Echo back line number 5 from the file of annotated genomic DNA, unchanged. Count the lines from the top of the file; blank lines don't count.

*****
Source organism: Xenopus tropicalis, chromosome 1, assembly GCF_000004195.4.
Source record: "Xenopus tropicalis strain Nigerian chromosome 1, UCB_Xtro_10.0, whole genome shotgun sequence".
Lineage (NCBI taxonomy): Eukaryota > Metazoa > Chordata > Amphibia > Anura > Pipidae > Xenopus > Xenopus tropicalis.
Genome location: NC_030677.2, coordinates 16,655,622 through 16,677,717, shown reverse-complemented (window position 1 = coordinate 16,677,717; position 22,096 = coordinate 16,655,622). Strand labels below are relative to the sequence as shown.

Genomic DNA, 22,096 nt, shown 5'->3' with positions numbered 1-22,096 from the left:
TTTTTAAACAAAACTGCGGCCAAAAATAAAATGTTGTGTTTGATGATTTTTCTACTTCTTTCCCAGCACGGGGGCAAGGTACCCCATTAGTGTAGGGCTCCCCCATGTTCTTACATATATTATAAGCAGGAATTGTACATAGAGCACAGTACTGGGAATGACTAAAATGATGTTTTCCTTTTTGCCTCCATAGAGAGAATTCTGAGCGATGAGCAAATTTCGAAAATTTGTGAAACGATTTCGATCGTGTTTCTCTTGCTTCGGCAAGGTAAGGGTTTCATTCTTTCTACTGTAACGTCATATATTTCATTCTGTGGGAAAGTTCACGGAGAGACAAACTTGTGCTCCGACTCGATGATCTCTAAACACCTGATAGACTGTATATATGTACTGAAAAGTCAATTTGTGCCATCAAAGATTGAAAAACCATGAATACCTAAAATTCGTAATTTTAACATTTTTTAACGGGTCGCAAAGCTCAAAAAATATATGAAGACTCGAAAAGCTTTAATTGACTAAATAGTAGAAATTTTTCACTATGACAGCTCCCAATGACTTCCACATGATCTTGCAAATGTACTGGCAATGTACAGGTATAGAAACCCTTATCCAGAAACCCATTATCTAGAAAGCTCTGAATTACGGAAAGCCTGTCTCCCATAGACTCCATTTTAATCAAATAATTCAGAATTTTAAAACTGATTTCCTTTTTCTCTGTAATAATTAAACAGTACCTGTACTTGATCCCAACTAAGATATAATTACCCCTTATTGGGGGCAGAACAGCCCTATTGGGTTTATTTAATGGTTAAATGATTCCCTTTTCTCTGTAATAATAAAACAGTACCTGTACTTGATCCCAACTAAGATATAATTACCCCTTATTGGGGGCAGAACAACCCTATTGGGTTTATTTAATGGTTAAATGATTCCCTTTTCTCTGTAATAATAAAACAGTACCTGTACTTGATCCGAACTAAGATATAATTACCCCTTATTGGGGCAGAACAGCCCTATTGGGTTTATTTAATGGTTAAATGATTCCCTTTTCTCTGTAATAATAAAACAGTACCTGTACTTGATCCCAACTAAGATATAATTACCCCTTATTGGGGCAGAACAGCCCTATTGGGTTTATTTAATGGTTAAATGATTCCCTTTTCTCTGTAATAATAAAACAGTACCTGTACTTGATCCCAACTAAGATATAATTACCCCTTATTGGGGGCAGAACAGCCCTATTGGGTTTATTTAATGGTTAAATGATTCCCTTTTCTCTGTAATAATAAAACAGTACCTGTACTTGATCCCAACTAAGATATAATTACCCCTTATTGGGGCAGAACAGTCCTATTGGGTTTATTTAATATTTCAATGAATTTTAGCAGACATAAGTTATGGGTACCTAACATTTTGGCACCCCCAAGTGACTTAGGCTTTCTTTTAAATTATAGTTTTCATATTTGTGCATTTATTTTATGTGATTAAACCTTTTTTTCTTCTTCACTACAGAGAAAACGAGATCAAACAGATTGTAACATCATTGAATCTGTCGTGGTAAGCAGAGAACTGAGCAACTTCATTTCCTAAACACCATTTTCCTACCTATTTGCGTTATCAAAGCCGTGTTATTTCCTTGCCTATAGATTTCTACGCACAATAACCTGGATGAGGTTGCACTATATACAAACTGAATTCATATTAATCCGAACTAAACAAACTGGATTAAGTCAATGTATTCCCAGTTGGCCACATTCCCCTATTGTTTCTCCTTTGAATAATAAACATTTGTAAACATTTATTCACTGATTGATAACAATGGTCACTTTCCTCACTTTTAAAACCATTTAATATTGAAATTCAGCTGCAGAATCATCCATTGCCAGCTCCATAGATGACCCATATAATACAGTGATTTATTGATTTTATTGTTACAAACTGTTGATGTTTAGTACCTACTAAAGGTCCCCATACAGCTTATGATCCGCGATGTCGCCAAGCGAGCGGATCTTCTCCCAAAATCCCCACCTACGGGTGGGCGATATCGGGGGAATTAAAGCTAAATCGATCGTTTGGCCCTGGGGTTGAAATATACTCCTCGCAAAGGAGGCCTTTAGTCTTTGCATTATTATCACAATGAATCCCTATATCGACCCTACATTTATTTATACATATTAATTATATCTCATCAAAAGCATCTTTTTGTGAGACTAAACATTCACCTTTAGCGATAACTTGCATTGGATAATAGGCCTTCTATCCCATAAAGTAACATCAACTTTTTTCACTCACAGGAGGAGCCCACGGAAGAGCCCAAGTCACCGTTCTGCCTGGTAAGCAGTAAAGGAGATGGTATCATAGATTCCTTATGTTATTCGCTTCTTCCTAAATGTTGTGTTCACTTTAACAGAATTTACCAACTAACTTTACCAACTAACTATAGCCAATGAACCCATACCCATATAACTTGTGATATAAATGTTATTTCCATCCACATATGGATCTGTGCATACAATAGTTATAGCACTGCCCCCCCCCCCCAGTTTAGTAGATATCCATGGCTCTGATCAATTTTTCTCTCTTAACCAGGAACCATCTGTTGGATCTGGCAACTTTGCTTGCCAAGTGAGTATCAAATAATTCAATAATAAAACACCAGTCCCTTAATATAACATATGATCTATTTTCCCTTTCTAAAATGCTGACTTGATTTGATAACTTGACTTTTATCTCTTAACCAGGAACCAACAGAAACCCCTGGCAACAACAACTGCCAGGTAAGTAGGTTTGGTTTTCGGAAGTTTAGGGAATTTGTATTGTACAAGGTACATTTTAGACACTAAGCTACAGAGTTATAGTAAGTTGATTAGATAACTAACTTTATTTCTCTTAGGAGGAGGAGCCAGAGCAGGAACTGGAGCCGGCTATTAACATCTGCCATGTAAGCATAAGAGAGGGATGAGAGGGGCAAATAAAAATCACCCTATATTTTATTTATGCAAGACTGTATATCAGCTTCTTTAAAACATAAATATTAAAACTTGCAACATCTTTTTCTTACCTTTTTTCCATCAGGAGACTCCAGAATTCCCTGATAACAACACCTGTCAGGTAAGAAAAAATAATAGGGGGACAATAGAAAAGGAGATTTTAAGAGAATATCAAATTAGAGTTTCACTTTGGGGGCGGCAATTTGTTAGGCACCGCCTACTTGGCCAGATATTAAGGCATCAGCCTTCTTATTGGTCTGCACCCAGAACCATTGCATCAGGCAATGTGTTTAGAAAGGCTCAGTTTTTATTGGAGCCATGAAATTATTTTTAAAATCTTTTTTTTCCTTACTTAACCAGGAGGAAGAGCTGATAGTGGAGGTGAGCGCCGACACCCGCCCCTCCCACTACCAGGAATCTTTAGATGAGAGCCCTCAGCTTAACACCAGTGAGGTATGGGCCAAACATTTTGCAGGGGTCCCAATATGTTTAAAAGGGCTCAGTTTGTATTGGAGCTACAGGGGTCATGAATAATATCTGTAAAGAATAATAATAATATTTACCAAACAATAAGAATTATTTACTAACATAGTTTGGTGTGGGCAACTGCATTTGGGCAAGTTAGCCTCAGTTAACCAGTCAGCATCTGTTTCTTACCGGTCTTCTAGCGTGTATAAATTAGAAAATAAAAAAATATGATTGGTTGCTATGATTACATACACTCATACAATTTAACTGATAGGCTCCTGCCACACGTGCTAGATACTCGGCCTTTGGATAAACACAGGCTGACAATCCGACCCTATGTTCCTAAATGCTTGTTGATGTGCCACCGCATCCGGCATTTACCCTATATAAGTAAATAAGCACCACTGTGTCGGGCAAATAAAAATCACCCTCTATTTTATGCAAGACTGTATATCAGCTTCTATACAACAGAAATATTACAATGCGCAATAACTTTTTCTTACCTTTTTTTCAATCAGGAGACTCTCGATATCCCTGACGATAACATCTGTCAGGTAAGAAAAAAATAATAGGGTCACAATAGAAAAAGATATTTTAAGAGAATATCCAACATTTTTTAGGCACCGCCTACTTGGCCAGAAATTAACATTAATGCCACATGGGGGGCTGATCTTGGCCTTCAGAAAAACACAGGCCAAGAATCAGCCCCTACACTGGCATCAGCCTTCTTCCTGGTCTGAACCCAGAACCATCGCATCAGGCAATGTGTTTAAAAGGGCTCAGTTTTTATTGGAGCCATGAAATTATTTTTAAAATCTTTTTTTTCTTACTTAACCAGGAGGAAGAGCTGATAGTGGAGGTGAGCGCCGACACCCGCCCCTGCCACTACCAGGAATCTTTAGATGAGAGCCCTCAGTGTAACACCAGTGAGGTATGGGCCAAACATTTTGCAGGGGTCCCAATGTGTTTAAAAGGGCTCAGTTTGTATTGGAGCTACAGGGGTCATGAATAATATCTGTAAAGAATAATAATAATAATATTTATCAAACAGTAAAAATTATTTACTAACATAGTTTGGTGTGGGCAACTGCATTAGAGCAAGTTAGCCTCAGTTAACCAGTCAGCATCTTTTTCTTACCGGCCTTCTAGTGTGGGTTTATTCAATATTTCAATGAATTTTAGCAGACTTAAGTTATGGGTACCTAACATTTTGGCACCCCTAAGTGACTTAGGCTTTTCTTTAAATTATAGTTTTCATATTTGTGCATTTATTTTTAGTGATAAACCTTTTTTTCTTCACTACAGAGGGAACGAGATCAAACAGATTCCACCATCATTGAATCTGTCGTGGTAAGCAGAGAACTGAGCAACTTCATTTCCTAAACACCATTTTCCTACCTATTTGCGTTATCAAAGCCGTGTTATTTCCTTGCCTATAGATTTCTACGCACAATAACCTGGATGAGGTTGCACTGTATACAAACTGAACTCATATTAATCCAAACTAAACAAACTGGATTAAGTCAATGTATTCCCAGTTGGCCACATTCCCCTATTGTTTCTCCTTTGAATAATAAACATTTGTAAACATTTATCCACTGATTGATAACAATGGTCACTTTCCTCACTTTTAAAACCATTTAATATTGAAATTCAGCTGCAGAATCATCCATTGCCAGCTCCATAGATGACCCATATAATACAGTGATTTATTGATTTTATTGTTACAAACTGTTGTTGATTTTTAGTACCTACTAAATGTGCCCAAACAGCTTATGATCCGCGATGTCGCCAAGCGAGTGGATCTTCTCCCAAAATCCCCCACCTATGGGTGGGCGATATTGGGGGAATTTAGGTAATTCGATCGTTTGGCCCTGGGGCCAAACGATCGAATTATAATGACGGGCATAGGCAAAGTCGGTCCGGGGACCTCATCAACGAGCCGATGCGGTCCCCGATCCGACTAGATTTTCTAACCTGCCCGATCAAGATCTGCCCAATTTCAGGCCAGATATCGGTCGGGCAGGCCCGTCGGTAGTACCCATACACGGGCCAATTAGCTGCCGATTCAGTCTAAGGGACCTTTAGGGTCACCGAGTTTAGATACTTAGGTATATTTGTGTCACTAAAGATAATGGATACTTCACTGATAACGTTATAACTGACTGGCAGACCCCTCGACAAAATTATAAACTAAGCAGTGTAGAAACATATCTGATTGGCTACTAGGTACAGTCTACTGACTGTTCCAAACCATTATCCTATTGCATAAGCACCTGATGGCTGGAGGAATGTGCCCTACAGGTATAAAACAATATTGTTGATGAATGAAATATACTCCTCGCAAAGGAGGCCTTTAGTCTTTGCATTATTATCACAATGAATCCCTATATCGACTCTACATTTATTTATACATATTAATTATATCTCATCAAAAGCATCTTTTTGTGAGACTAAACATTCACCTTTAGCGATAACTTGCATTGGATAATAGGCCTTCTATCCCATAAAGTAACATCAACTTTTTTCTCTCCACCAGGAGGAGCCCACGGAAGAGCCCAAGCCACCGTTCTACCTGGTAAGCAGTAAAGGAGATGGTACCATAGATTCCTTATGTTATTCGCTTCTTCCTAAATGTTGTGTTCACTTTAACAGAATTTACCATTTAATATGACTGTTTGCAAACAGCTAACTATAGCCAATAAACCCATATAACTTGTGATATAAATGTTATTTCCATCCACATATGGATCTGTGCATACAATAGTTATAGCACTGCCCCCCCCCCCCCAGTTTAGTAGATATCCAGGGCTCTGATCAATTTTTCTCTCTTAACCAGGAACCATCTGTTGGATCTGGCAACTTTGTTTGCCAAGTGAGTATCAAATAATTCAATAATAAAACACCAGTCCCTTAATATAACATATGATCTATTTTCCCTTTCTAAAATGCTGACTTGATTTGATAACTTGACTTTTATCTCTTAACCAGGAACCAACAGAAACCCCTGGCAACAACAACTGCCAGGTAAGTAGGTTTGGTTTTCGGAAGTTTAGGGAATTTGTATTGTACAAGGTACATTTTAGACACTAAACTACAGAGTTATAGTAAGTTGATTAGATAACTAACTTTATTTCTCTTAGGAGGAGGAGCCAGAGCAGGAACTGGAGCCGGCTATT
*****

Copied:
Genomic DNA, 22,096 nt, shown 5'->3' with positions numbered 1-22,096 from the left: